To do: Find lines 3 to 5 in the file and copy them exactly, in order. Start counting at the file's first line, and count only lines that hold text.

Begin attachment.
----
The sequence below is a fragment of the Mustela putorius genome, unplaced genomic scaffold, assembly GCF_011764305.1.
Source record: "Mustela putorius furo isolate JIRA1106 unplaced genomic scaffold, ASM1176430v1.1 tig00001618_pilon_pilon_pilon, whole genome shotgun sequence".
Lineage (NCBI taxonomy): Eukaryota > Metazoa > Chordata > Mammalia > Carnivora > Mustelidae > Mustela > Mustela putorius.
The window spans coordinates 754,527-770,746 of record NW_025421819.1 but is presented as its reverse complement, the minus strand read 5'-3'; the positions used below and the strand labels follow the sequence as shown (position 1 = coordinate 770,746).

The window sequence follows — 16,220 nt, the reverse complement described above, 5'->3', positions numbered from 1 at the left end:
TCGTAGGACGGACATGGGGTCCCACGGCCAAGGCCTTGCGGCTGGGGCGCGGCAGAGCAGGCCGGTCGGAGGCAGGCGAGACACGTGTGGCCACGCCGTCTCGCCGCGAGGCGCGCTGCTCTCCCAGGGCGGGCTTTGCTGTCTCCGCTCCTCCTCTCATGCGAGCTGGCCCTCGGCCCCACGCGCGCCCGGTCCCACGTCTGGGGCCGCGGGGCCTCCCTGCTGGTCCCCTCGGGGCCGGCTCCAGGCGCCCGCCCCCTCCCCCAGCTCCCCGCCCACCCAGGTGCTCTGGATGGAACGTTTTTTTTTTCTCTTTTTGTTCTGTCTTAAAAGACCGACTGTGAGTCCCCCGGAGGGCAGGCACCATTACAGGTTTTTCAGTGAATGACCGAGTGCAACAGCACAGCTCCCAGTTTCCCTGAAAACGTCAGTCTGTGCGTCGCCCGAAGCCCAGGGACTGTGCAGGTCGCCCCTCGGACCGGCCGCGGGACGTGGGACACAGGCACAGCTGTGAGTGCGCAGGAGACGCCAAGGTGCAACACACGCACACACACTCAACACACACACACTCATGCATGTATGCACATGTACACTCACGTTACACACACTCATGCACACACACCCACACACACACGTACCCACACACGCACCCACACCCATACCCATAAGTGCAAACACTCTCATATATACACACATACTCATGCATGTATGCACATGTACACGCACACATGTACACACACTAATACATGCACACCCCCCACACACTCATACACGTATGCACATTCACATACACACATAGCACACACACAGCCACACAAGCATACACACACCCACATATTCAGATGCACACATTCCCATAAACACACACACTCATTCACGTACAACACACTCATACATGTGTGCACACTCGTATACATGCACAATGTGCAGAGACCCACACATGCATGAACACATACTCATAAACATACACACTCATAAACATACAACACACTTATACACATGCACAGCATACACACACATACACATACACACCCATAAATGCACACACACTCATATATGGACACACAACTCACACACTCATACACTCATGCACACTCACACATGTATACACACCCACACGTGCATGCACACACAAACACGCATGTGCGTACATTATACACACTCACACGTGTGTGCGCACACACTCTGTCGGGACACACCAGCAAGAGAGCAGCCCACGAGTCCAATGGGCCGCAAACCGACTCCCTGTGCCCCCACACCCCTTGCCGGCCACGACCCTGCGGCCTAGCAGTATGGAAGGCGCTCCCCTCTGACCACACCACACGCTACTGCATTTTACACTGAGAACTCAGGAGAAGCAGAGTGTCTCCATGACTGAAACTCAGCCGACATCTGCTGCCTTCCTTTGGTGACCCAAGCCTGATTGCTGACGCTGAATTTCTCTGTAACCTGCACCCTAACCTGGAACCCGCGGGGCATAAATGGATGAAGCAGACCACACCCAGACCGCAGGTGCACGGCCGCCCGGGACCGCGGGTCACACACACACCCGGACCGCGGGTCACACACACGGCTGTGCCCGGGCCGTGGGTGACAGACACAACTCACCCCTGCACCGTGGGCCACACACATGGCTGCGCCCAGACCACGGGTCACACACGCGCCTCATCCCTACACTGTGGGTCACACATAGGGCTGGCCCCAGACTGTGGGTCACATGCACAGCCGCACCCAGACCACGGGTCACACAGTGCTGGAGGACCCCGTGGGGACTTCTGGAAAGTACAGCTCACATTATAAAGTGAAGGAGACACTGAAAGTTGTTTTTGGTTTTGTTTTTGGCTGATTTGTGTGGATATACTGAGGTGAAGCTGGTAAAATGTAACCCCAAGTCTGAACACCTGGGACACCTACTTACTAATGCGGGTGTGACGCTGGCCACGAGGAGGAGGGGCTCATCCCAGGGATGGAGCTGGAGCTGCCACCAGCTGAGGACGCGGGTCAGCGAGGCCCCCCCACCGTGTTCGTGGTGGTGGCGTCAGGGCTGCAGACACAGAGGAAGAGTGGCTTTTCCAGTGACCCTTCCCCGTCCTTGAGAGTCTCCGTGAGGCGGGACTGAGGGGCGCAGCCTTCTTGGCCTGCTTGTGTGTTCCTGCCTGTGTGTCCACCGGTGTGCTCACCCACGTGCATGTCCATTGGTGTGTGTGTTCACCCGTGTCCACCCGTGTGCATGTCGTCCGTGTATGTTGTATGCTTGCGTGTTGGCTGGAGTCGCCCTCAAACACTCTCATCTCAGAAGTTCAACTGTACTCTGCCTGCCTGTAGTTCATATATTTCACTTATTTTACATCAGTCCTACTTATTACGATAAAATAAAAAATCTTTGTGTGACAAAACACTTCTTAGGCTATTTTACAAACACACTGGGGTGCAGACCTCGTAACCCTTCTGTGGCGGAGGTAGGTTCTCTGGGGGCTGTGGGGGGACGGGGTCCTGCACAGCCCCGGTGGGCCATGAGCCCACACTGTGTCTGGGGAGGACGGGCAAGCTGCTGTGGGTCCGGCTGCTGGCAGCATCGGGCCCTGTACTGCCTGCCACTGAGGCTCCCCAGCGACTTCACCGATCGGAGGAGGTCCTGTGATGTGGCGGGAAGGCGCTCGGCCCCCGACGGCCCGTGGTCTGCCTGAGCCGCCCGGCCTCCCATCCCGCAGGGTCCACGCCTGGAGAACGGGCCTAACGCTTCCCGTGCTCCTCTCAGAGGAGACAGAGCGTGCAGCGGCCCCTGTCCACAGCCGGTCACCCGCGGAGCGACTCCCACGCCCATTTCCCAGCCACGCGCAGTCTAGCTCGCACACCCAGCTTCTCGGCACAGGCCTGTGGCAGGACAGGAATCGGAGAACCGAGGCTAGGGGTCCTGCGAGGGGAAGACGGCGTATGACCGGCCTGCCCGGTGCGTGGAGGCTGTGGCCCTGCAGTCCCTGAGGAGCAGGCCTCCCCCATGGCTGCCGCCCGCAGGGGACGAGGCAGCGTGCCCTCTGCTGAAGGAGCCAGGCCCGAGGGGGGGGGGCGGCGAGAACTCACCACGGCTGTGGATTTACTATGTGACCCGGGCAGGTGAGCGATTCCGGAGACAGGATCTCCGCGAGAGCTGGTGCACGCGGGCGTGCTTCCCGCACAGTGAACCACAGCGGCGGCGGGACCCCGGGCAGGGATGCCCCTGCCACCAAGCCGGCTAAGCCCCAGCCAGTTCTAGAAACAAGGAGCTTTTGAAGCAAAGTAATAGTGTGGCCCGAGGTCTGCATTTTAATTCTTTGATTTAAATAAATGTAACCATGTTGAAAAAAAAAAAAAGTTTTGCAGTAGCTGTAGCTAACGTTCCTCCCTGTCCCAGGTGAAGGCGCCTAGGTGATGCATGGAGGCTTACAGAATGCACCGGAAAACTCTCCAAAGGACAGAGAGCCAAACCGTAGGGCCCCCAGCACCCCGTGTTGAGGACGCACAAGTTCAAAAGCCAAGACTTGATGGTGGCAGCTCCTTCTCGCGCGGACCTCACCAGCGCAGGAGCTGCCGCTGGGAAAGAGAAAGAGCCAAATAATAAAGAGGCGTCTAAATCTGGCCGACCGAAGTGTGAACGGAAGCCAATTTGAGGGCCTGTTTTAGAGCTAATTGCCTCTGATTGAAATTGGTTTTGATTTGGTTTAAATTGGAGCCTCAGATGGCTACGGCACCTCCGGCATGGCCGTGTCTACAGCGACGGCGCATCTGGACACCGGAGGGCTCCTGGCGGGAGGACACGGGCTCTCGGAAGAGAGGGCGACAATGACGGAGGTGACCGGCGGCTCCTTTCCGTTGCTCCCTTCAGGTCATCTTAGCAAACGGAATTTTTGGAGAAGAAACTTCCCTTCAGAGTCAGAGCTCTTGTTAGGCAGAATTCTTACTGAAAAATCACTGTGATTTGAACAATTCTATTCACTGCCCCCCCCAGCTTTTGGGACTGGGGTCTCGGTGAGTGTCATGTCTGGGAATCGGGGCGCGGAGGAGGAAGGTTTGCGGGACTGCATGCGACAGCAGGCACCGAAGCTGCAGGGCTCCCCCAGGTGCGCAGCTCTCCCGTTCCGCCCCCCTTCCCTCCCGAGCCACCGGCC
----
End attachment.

Lineage (NCBI taxonomy): Eukaryota > Metazoa > Chordata > Mammalia > Carnivora > Mustelidae > Mustela > Mustela putorius.
The window spans coordinates 754,527-770,746 of record NW_025421819.1 but is presented as its reverse complement, the minus strand read 5'-3'; the positions used below and the strand labels follow the sequence as shown (position 1 = coordinate 770,746).

The window sequence follows — 16,220 nt, the reverse complement described above, 5'->3', positions numbered from 1 at the left end: